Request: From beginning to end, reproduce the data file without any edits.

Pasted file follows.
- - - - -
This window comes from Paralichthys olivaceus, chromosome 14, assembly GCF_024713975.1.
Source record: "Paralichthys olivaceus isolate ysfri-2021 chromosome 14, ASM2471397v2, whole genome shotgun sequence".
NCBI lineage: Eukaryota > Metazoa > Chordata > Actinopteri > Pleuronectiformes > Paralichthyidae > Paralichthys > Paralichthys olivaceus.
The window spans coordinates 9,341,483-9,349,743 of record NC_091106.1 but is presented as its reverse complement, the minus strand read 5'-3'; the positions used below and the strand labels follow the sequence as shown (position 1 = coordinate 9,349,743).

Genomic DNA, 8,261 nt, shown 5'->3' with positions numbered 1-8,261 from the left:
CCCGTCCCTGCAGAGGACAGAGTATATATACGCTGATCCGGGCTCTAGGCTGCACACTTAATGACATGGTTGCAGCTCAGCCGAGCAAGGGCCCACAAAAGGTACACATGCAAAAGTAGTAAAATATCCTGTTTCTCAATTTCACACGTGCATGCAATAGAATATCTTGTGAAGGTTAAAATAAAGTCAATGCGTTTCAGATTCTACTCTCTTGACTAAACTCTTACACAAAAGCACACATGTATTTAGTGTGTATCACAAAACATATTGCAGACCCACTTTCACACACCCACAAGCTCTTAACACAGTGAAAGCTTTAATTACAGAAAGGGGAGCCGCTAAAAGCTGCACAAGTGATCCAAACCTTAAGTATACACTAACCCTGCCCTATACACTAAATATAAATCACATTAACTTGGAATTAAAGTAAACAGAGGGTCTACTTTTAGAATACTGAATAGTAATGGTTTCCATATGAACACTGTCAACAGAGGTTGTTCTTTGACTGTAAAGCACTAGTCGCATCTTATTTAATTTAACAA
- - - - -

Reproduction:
This window comes from Paralichthys olivaceus, chromosome 14, assembly GCF_024713975.1.
Source record: "Paralichthys olivaceus isolate ysfri-2021 chromosome 14, ASM2471397v2, whole genome shotgun sequence".
NCBI lineage: Eukaryota > Metazoa > Chordata > Actinopteri > Pleuronectiformes > Paralichthyidae > Paralichthys > Paralichthys olivaceus.
The window spans coordinates 9,341,483-9,349,743 of record NC_091106.1 but is presented as its reverse complement, the minus strand read 5'-3'; the positions used below and the strand labels follow the sequence as shown (position 1 = coordinate 9,349,743).

Genomic DNA, 8,261 nt, shown 5'->3' with positions numbered 1-8,261 from the left:
CCCGTCCCTGCAGAGGACAGAGTATATATACGCTGATCCGGGCTCTAGGCTGCACACTTAATGACATGGTTGCAGCTCAGCCGAGCAAGGGCCCACAAAAGGTACACATGCAAAAGTAGTAAAATATCCTGTTTCTCAATTTCACACGTGCATGCAATAGAATATCTTGTGAAGGTTAAAATAAAGTCAATGCGTTTCAGATTCTACTCTCTTGACTAAACTCTTACACAAAAGCACACATGTATTTAGTGTGTATCACAAAACATATTGCAGACCCACTTTCACACACCCACAAGCTCTTAACACAGTGAAAGCTTTAATTACAGAAAGGGGAGCCGCTAAAAGCTGCACAAGTGATCCAAACCTTAAGTATACACTAACCCTGCCCTATACACTAAATATAAATCACATTAACTTGGAATTAAAGTAAACAGAGGGTCTACTTTTAGAATACTGAATAGTAATGGTTTCCATATGAACACTGTCAACAGAGGTTGTTCTTTGACTGTAAAGCACTAGTCGCATCTTATTTAATTTAACAA